scoremaker If somebody told you how to increase your credit score 50 points, would you be interested? 

True Business Solutions is hoping you will be. It’s got a new product called ScoreMaker that provides personalized step-by-step instructions on how to boost your credit score. 

Higher credit scores can come in handy, especially when you’re applying for a mortgage.  In many cases, a better score will be the difference between you qualifying for a mortgage at a good interest rate, or qualifying period.

ScoreMaker works like this:

  1. Your mortgage broker pulls your credit report
  2. ScoreMaker analyzes the report data in seconds
  3. ScoreMaker tabulates the amount by which your score can be improved
  4. You decide if the potential score increase is sufficient before buying the report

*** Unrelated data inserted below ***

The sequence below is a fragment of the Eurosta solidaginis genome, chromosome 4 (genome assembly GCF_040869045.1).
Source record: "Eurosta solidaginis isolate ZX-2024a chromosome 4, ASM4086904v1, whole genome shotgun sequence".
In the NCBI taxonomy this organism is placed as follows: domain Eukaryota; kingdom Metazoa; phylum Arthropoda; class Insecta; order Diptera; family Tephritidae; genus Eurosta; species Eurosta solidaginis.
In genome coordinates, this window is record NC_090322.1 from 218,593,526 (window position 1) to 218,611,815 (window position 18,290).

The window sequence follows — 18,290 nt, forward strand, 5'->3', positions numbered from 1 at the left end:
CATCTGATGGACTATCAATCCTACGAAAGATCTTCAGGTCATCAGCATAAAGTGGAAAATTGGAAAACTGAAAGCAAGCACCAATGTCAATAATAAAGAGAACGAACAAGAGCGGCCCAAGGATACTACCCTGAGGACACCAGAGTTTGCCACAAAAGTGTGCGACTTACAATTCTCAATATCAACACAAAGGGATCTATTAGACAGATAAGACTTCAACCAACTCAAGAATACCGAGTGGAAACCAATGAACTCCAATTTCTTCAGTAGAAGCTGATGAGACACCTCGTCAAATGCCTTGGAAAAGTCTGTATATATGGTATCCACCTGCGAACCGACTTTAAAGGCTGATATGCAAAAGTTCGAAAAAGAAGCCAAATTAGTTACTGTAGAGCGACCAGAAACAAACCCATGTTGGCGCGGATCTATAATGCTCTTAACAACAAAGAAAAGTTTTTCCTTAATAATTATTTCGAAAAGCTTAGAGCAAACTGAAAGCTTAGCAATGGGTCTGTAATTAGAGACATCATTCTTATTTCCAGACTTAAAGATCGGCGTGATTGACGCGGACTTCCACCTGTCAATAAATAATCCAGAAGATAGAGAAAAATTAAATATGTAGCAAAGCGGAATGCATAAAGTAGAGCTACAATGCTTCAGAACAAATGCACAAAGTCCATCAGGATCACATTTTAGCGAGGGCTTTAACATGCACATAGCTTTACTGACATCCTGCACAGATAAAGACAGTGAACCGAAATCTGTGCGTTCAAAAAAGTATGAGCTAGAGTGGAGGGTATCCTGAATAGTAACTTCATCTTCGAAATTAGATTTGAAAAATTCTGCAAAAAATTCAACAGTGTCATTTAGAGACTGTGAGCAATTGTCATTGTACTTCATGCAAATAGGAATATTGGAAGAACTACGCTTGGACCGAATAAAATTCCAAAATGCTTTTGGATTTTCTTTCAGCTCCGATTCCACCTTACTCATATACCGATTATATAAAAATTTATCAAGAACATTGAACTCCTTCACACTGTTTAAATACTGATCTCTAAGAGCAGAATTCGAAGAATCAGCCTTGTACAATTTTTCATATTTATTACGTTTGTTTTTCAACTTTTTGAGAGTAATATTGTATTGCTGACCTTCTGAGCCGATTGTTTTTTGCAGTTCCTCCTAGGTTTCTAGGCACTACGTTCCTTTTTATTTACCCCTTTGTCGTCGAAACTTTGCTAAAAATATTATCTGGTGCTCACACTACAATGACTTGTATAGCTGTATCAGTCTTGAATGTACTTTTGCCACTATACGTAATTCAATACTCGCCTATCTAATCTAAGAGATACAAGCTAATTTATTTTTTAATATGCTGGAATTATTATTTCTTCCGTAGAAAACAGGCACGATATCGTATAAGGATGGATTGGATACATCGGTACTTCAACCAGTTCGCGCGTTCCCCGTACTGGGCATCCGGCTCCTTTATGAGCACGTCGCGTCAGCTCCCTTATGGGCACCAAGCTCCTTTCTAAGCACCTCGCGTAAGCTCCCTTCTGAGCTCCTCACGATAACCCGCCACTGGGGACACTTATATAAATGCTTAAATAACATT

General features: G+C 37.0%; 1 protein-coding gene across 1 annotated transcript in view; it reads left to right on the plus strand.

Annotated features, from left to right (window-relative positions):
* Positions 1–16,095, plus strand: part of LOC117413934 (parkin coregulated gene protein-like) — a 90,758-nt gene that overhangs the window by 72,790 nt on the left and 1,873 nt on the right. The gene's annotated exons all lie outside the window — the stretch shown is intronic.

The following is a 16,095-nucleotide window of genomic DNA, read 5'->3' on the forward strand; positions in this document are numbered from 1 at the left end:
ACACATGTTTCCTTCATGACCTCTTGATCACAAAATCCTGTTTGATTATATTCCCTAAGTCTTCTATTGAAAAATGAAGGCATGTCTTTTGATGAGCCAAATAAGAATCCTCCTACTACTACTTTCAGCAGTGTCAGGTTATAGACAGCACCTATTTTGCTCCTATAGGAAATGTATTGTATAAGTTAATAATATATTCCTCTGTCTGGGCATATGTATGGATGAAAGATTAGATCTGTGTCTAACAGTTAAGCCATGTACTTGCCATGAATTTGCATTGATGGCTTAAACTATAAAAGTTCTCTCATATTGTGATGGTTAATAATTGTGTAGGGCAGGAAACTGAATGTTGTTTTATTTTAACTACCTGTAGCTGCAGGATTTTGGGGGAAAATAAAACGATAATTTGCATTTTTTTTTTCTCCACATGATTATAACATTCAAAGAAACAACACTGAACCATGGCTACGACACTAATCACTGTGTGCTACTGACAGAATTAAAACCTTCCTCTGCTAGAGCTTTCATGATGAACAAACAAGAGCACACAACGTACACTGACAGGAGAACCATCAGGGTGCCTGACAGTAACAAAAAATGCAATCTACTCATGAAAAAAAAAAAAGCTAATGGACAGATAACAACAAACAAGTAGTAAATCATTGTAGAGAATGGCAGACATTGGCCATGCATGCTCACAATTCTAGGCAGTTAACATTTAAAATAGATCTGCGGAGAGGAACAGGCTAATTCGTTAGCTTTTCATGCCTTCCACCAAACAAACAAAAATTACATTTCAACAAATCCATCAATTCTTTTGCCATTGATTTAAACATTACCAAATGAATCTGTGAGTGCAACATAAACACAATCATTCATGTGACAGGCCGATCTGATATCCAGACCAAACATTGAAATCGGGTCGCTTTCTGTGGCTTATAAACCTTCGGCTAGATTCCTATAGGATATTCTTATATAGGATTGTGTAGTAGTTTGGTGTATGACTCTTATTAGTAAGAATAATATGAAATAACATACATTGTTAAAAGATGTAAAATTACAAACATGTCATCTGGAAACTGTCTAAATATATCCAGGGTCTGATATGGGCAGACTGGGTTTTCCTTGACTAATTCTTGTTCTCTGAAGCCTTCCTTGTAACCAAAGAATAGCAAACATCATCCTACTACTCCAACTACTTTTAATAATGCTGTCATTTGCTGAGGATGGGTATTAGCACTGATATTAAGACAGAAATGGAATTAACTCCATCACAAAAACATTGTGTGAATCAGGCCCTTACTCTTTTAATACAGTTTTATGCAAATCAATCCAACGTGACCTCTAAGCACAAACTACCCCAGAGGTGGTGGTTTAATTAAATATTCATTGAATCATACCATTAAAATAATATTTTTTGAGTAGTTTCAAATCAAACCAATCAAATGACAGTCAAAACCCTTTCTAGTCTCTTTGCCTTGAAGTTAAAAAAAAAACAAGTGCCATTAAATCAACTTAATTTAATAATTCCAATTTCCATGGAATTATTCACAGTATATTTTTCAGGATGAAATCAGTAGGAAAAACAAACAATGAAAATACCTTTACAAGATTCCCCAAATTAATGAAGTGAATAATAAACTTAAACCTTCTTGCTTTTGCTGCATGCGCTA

5. If you purchase the report, ScoreMaker outlines a series of specific steps you can take to improve your score.

ScoreMaker ScoreMaker makes two types of suggestions:

Short-term score enhancement recommendations (which take effect in 45 days or less)

Long-term score enhancement recommendations.

Recommendations involve things like paying down debts by specified amounts, resolving credit disputes, utilizing dormant accounts, and removing old or inaccurate items from your bureau.

The product’s scoring recommendations have been derived from thousands of backtests of actual credit report data.  In fact, ScoreMaker claims their scoring algorithms are 94% accurate (meaning they closely correspond to Equifax’s Beacon score model).